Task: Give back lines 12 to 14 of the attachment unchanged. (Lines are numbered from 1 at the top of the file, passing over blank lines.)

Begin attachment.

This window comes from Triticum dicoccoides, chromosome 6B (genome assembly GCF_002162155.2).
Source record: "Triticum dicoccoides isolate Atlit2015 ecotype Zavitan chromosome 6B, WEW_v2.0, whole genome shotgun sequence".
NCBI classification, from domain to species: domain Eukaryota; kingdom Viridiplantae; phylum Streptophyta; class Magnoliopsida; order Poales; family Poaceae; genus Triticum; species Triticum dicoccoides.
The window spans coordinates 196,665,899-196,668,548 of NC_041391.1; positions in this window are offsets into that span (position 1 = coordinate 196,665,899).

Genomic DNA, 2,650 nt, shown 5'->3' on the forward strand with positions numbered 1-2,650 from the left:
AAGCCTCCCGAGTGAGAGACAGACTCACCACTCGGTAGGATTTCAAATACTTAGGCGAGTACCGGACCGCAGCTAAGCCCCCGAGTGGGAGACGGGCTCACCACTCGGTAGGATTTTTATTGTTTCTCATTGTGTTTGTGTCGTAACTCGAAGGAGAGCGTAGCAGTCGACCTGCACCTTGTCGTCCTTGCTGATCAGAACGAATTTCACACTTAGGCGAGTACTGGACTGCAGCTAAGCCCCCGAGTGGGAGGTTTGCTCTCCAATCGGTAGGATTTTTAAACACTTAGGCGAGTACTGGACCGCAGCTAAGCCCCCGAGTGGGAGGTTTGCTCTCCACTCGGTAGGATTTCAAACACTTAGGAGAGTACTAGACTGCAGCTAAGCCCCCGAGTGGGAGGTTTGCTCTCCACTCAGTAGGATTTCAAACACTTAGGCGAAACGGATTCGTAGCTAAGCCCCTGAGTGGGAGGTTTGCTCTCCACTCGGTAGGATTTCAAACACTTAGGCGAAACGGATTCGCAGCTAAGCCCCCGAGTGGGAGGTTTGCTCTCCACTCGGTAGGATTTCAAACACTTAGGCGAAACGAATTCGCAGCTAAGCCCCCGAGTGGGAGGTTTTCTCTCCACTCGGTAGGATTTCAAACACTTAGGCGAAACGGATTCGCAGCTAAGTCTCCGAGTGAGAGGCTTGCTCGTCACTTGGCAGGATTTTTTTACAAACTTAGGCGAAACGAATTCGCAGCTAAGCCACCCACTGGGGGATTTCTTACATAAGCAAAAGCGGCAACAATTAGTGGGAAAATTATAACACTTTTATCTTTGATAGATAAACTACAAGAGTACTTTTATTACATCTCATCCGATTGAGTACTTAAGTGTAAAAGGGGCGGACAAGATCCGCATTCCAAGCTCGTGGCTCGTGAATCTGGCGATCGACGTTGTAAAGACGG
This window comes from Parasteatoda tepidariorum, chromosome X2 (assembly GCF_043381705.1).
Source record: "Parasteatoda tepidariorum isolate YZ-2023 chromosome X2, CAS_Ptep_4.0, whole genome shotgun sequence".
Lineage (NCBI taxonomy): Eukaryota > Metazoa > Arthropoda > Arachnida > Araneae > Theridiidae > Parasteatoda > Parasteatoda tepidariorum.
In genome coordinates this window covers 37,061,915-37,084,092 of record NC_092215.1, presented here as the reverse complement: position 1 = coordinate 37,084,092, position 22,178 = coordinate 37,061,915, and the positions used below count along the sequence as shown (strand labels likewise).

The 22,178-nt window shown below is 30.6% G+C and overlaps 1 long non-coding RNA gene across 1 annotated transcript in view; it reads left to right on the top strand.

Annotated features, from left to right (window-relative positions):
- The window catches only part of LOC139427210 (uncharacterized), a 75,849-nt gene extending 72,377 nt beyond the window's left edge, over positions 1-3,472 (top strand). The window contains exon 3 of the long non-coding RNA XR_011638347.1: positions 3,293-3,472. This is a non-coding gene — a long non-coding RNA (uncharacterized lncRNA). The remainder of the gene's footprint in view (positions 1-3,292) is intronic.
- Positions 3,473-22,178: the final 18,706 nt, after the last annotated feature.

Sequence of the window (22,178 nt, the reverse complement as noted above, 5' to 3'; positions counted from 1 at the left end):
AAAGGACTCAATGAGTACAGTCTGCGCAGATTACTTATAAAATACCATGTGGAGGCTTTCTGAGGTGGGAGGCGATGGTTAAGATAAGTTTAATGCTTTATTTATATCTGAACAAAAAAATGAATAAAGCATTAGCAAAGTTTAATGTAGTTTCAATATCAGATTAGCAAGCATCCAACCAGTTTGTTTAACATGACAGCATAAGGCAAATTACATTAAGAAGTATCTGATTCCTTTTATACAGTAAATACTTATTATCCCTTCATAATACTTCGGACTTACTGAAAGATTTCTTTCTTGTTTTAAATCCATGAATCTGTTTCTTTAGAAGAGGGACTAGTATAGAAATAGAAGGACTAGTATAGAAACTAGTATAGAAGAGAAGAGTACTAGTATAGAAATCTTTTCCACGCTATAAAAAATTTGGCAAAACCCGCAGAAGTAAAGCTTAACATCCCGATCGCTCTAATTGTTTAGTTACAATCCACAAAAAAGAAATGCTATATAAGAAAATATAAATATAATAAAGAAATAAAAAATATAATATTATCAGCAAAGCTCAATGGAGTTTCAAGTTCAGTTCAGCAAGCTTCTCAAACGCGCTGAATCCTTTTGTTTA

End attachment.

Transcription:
Annotated features, from left to right (window-relative positions):
- The window catches only part of LOC139427210 (uncharacterized), a 75,849-nt gene extending 72,377 nt beyond the window's left edge, over positions 1-3,472 (top strand). The window contains exon 3 of the long non-coding RNA XR_011638347.1: positions 3,293-3,472. This is a non-coding gene — a long non-coding RNA (uncharacterized lncRNA). The remainder of the gene's footprint in view (positions 1-3,292) is intronic.
- Positions 3,473-22,178: the final 18,706 nt, after the last annotated feature.